Today marks Philippines’ Independence Day, which got me thinking about the saga that happened not too long ago where the organizers cancelled a celebration at Ngee Ann City, due to “public order and safety issues“.
It was one of the instances that made me ashamed of being a Singaporean, just like the petition against housing foreign workers at Serangoon Gardens, or the fact that we are a country that even needs to have a discussion on whether to give domestic helpers ONE day off a week.
Let me ask you in your hearts of hearts – would it have incurred the same opposing voices if these were the Americans celebrating Independence Day (4 July) or the French celebrating Bastille Day (14 July)? I suspect not.
Having taken a Political Studies course in university, I am sensitive to discrimination disguised in the form of seemingly reasoned arguments. ‘Say No to An Overpopulated Singapore’ said they are against the Filipinos celebrating their country’s independence on Singapore soil, and that they are free to celebrate in their own embassy compound.
The question to ask is – does this celebration violate our sovereignty in any way? If so, I am sure the MFA would have stood up. It’s not like the Filipinos are planting a flag in Ngee Ann City and claiming the land as their own. Perhaps these buggers who are against the celebrations should also lobby to ban foreign nationalities from showing their national flags at all sports competitions in Singapore. After all, it’s Singapore land, for goodness sake!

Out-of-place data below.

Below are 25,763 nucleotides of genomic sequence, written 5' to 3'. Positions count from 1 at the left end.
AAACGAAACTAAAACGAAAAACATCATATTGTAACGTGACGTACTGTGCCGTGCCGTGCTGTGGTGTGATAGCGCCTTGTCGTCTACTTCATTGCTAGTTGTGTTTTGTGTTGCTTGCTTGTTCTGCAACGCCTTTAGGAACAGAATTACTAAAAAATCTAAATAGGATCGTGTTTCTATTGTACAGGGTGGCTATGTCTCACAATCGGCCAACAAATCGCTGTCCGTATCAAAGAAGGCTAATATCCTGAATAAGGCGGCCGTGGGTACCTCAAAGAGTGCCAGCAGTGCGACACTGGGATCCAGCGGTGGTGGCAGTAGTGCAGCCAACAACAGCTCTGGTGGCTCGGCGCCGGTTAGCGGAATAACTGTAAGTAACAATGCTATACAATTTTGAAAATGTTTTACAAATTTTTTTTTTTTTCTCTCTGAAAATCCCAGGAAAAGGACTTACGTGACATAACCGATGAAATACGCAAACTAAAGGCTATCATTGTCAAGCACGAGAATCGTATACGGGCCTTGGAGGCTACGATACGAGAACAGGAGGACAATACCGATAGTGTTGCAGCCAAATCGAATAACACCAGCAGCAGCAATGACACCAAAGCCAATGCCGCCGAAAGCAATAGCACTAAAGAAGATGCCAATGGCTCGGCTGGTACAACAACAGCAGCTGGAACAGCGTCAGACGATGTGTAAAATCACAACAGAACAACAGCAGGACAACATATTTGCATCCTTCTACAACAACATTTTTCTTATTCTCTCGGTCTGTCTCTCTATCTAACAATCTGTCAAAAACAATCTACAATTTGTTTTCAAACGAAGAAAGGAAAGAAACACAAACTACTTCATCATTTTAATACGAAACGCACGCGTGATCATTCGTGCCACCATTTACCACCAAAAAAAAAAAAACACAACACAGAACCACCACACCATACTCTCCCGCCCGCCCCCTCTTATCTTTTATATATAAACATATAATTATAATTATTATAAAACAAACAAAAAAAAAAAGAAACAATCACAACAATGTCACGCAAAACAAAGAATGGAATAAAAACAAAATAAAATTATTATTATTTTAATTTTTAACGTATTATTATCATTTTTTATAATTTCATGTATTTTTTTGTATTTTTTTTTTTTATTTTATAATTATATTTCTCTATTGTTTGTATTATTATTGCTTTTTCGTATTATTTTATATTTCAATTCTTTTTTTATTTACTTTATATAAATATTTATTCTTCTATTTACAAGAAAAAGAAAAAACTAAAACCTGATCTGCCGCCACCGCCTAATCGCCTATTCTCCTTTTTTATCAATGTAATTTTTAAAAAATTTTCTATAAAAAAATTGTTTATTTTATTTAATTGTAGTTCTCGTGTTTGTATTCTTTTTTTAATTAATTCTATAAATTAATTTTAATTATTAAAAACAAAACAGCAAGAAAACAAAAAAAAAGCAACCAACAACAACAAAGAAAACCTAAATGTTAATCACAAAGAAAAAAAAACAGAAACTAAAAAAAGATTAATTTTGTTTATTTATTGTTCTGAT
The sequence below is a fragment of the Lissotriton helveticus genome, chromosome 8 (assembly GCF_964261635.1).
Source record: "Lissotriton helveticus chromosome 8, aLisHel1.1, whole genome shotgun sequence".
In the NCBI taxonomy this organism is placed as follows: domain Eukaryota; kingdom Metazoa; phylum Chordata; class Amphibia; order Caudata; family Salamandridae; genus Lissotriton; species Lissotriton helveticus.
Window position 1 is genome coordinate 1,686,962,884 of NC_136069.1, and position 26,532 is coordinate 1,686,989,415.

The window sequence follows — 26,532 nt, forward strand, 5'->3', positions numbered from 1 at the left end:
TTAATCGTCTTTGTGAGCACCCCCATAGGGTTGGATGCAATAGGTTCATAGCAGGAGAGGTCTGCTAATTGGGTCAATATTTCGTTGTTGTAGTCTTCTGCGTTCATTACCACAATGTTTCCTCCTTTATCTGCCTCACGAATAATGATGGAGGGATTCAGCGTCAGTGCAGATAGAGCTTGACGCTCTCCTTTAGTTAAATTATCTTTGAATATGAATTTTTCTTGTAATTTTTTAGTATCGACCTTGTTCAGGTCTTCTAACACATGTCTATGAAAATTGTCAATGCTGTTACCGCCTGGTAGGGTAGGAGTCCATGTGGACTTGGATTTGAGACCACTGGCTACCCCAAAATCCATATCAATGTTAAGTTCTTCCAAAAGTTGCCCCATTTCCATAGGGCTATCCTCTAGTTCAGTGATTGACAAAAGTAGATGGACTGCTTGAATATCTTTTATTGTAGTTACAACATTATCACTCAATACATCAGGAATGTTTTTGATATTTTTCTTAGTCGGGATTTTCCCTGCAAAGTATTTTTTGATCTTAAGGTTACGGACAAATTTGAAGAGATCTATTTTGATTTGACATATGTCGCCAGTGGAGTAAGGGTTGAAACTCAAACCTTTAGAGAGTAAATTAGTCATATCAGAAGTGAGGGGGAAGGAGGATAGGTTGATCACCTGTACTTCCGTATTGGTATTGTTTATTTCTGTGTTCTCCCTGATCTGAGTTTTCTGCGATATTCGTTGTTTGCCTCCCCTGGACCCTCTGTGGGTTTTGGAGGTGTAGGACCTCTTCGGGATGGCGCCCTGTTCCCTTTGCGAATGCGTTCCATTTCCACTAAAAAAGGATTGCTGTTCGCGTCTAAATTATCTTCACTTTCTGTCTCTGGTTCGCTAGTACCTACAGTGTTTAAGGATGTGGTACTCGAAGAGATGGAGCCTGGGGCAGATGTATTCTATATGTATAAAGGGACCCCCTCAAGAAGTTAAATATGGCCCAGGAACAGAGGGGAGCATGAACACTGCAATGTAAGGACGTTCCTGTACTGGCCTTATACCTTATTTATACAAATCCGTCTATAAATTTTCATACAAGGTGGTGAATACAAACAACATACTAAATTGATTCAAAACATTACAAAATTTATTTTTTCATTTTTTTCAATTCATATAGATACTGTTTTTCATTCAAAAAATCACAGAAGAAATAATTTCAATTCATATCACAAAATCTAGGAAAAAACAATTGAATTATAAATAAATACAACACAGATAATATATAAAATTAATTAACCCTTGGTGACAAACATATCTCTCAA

As an overseas Singaporean, I often wonder how I would react if such xenophobic positions articulated in Singapore are taken against me here in Shanghai. Well, the Overseas Singaporeans Unit organizes a Singapore Day every year in a city where there’s a significant Singaporean population (I am glad that the folks in these cities are more enlightened). I attended the one held in Shanghai’s Century Park in 2011, but perhaps these activities threaten the sovereignties of their host nations and should be banned!
In any society, the people at the extremes are the ones who make the loudest noise. It is the moral duty of the majority to champion what’s right and just. Even if we are not affected in any way.
The fight against racial discrimination in the United States would never have succeeded if it was fought by the blacks alone. Similarly, the rights of minorities like migrant workers or the gay and lesbian community can only be won if they are supported by the broader population.
I plead for Singaporeans to make their voices heard. We have the moral responsibility to stand up for what we think is right. And it will be a stigma on our national conscience if we don’t.